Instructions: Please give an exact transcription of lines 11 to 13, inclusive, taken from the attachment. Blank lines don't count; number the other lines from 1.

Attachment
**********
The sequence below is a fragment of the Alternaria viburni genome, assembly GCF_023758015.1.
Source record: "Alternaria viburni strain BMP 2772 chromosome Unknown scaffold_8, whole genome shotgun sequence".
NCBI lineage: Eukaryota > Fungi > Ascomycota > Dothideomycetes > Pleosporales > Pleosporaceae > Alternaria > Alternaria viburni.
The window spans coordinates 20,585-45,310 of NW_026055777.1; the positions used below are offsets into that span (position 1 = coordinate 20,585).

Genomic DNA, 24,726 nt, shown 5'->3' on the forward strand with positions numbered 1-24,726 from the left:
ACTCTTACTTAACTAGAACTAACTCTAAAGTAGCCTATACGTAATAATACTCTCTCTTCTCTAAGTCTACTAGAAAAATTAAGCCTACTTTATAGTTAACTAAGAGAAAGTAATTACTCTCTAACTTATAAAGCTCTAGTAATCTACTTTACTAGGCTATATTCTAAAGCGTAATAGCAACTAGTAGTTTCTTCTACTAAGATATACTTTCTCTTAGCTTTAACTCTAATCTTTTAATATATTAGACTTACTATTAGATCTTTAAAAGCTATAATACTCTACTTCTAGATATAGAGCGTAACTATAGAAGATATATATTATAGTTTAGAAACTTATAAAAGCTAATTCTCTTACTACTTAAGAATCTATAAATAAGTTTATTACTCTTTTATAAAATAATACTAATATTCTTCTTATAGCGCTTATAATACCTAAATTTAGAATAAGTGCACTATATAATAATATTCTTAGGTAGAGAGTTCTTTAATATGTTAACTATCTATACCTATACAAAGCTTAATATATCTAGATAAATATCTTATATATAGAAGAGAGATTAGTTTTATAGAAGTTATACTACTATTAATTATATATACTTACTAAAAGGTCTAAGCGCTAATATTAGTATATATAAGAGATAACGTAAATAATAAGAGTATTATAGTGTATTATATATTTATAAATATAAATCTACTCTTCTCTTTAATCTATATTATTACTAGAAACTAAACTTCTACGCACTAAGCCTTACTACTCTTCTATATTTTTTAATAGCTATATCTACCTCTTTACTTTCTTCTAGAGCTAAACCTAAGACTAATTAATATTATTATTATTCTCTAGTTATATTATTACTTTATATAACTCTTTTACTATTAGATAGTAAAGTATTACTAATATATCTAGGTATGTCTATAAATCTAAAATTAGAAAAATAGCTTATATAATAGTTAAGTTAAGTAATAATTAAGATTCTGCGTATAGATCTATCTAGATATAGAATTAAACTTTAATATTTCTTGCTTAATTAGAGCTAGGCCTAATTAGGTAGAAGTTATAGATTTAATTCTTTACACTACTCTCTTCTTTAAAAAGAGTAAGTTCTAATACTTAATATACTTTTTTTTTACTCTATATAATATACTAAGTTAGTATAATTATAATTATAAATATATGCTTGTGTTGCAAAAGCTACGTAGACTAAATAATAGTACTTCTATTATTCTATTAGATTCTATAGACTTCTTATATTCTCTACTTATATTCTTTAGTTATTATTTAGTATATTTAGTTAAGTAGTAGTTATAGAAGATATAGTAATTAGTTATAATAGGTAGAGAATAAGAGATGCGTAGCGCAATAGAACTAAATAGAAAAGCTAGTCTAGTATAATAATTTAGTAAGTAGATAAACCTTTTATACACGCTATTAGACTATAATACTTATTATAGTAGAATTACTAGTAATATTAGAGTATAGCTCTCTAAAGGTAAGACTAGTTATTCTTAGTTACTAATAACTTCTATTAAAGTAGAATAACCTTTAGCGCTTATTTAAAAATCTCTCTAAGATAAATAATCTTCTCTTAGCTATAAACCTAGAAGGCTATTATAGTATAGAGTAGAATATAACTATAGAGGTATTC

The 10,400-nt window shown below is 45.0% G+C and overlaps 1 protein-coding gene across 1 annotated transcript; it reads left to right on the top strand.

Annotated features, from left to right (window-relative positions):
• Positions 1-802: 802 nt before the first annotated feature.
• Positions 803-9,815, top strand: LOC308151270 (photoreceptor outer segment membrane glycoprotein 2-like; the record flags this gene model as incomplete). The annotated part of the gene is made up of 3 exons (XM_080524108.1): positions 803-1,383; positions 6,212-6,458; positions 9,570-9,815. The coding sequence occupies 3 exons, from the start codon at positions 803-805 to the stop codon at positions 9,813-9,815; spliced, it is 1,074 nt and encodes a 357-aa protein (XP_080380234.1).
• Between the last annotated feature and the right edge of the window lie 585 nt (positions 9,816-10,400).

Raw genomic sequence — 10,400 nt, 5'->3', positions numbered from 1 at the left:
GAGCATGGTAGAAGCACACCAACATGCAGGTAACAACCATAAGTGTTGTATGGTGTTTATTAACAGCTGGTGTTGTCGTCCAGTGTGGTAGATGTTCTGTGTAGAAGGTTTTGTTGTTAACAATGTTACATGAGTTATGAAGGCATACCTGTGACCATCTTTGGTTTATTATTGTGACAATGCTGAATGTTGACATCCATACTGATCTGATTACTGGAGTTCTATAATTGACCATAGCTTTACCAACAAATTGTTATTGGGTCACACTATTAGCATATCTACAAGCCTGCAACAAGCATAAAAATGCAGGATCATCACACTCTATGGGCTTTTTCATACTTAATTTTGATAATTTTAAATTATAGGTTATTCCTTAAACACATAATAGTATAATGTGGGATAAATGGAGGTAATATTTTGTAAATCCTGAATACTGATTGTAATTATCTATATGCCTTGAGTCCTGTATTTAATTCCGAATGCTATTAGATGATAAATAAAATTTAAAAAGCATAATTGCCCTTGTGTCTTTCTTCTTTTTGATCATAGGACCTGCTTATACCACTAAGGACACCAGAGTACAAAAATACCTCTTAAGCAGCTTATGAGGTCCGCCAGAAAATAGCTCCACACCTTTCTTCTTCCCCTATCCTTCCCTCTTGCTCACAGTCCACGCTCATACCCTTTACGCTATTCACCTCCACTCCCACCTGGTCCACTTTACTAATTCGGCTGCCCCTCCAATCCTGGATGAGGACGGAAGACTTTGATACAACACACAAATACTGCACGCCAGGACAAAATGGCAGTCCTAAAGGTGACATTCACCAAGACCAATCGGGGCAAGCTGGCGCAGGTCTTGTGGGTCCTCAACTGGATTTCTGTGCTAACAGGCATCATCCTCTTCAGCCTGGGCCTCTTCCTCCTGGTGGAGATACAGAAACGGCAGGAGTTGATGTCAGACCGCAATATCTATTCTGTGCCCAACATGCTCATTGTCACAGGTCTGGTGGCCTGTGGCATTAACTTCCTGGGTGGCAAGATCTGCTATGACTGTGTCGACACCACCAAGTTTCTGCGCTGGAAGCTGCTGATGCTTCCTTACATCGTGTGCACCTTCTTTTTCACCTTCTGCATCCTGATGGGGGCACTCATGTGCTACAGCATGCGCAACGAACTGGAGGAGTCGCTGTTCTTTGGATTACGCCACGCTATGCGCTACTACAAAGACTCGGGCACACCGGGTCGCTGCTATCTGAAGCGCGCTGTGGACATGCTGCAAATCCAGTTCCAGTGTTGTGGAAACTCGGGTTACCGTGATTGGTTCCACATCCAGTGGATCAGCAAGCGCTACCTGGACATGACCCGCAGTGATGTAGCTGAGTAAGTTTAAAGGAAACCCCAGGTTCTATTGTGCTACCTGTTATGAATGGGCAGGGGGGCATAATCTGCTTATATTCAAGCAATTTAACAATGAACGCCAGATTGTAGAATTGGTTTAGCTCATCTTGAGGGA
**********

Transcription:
• Between the last annotated feature and the right edge of the window lie 585 nt (positions 9,816-10,400).

Raw genomic sequence — 10,400 nt, 5'->3', positions numbered from 1 at the left:
GAGCATGGTAGAAGCACACCAACATGCAGGTAACAACCATAAGTGTTGTATGGTGTTTATTAACAGCTGGTGTTGTCGTCCAGTGTGGTAGATGTTCTGTGTAGAAGGTTTTGTTGTTAACAATGTTACATGAGTTATGAAGGCATACCTGTGACCATCTTTGGTTTATTATTGTGACAATGCTGAATGTTGACATCCATACTGATCTGATTACTGGAGTTCTATAATTGACCATAGCTTTACCAACAAATTGTTATTGGGTCACACTATTAGCATATCTACAAGCCTGCAACAAGCATAAAAATGCAGGATCATCACACTCTATGGGCTTTTTCATACTTAATTTTGATAATTTTAAATTATAGGTTATTCCTTAAACACATAATAGTATAATGTGGGATAAATGGAGGTAATATTTTGTAAATCCTGAATACTGATTGTAATTATCTATATGCCTTGAGTCCTGTATTTAATTCCGAATGCTATTAGATGATAAATAAAATTTAAAAAGCATAATTGCCCTTGTGTCTTTCTTCTTTTTGATCATAGGACCTGCTTATACCACTAAGGACACCAGAGTACAAAAATACCTCTTAAGCAGCTTATGAGGTCCGCCAGAAAATAGCTCCACACCTTTCTTCTTCCCCTATCCTTCCCTCTTGCTCACAGTCCACGCTCATACCCTTTACGCTATTCACCTCCACTCCCACCTGGTCCACTTTACTAATTCGGCTGCCCCTCCAATCCTGGATGAGGACGGAAGACTTTGATACAACACACAAATACTGCACGCCAGGACAAAATGGCAGTCCTAAAGGTGACATTCACCAAGACCAATCGGGGCAAGCTGGCGCAGGTCTTGTGGGTCCTCAACTGGATTTCTGTGCTAACAGGCATCATCCTCTTCAGCCTGGGCCTCTTCCTCCTGGTGGAGATACAGAAACGGCAGGAGTTGATGTCAGACCGCAATATCTATTCTGTGCCCAACATGCTCATTGTCACAGGTCTGGTGGCCTGTGGCATTAACTTCCTGGGTGGCAAGATCTGCTATGACTGTGTCGACACCACCAAGTTTCTGCGCTGGAAGCTGCTGATGCTTCCTTACATCGTGTGCACCTTCTTTTTCACCTTCTGCATCCTGATGGGGGCACTCATGTGCTACAGCATGCGCAACGAACTGGAGGAGTCGCTGTTCTTTGGATTACGCCACGCTATGCGCTACTACAAAGACTCGGGCACACCGGGTCGCTGCTATCTGAAGCGCGCTGTGGACATGCTGCAAATCCAGTTCCAGTGTTGTGGAAACTCGGGTTACCGTGATTGGTTCCACATCCAGTGGATCAGCAAGCGCTACCTGGACATGACCCGCAGTGATGTAGCTGAGTAAGTTTAAAGGAAACCCCAGGTTCTATTGTGCTACCTGTTATGAATGGGCAGGGGGGCATAATCTGCTTATATTCAAGCAATTTAACAATGAACGCCAGATTGTAGAATTGGTTTAGCTCATCTTGAGGGA